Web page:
“Relax, Sissie.” The blonde pouted and turned slipping her shoe on into a languorous tease. If she wasn’t careful, those tits were going to pop right out of her dress. The pouty smiles and bedroom eyes were directed at Wolfe. The ponytail girl sighed again. Wolfe didn’t respond except to punch a light fist into Brutus’ bicep. “Ready to go?” he asked.
Brutus couldn’t resist one last look at the pretty brown-haired girl. Her eyes, large and blue, looked at him with a hint of disapproval. His back went up.
“What are you looking at?” he demanded.
Her cool blue eyes ran up him, and then down him. “Nothing much,” she said, turning back to the bar.
“Ouch,” murmured Wolfe, hidden laughter in his voice. Probably no one else heard it, but Brutus did. “Come on, buddy.”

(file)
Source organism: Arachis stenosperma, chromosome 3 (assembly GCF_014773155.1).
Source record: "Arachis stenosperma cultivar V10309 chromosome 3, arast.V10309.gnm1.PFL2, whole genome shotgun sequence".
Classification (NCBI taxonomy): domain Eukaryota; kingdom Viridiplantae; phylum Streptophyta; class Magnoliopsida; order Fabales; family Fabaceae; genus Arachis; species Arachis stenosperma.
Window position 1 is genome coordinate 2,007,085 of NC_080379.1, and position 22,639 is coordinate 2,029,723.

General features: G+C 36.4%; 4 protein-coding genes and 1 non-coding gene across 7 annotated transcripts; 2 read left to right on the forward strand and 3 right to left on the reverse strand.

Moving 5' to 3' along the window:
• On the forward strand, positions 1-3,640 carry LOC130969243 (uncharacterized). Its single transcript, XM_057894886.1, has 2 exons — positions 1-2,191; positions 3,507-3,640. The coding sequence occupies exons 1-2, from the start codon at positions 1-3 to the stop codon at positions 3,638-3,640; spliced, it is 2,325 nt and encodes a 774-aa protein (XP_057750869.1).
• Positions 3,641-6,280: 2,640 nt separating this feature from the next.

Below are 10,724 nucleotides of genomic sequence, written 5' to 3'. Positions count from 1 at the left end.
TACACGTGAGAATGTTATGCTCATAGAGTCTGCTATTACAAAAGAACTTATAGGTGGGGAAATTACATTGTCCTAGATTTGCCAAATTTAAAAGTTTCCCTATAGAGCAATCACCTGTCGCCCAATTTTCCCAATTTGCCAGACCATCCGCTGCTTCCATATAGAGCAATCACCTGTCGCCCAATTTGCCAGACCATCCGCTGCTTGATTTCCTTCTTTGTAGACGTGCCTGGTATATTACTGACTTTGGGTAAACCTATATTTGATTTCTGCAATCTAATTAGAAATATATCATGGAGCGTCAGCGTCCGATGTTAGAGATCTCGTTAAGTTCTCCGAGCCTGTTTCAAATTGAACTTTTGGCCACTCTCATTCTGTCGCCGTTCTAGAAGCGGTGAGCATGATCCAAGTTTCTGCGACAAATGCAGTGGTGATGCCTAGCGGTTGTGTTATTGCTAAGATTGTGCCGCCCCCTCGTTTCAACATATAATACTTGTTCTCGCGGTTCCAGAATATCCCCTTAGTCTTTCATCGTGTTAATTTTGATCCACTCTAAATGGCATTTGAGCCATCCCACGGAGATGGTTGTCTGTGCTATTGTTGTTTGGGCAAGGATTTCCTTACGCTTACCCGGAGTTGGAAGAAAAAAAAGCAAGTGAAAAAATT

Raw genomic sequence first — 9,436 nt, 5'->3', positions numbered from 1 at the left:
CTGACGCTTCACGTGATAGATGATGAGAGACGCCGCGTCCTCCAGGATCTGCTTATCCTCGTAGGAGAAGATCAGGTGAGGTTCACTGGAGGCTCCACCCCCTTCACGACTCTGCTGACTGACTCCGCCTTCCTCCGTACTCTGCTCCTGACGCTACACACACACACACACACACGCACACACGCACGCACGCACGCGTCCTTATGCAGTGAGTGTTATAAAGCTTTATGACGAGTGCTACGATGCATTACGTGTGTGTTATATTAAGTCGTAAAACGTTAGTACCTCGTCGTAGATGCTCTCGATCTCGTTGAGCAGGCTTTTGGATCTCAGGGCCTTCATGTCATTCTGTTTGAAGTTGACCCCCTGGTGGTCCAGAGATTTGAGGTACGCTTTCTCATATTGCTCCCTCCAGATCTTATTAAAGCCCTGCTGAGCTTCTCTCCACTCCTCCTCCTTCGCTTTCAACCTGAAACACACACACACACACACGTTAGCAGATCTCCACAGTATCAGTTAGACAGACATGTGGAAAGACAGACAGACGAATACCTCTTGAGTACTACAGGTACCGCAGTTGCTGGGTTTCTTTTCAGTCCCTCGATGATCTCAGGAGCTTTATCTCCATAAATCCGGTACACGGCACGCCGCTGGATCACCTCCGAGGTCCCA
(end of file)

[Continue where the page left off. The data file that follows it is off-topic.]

Outside, the air was hot and laden with humidity. Normal for Dallas on the first day of September even at ten at night. Brutus took a lungful of the thick air in before climbing in Wolfe’s pick up.
“Man, did you see her?” Brutus sighed happily. “If I dream about her tonight I’ll be a happy man.”
Wolfe drove out of the parking lot. He stopped at a red light and raised a dubious eyebrow. “I didn’t think she was your type.”
“What? You kidding?” Brutus closed his eyes and remembered the sweet curve of breasts against a white T-shirt half covered by a western style shirt. “She’s exactly my type. Such perfect tits.”
The light turned green and Wolfe stepped on the gas. “Yeah, I guess they were pretty spectacular. Big enough to fill even your hands.”
Brutus’ eyes popped open. “I’m not talking about the blonde!”
“No. The little brunette gal sitting next to her. The cute one who looked like an actual person.”
“Oh,” Wolfe said with a note of comprehension. “Sure, she was pretty. Looked nice, too. Someone you could really talk to.”